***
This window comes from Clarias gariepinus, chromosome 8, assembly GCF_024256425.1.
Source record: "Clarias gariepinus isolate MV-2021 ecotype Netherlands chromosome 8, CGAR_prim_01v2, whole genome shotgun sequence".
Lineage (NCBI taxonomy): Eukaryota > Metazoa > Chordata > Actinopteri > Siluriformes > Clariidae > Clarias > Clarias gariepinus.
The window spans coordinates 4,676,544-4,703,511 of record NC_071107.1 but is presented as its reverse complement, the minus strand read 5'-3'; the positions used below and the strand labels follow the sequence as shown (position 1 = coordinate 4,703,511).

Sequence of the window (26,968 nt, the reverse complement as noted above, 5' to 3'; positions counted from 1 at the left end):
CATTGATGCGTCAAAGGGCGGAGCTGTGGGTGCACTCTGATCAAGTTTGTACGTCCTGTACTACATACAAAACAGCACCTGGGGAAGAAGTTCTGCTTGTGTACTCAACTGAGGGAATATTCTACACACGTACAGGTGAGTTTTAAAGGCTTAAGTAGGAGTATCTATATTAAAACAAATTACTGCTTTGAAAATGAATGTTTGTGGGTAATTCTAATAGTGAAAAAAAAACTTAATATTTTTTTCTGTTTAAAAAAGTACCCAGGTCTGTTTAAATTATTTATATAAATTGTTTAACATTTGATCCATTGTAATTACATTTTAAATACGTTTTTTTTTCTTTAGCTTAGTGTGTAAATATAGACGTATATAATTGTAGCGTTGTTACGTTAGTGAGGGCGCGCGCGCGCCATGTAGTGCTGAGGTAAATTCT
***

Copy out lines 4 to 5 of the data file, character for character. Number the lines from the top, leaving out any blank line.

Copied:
The window spans coordinates 4,676,544-4,703,511 of record NC_071107.1 but is presented as its reverse complement, the minus strand read 5'-3'; the positions used below and the strand labels follow the sequence as shown (position 1 = coordinate 4,703,511).

Sequence of the window (26,968 nt, the reverse complement as noted above, 5' to 3'; positions counted from 1 at the left end):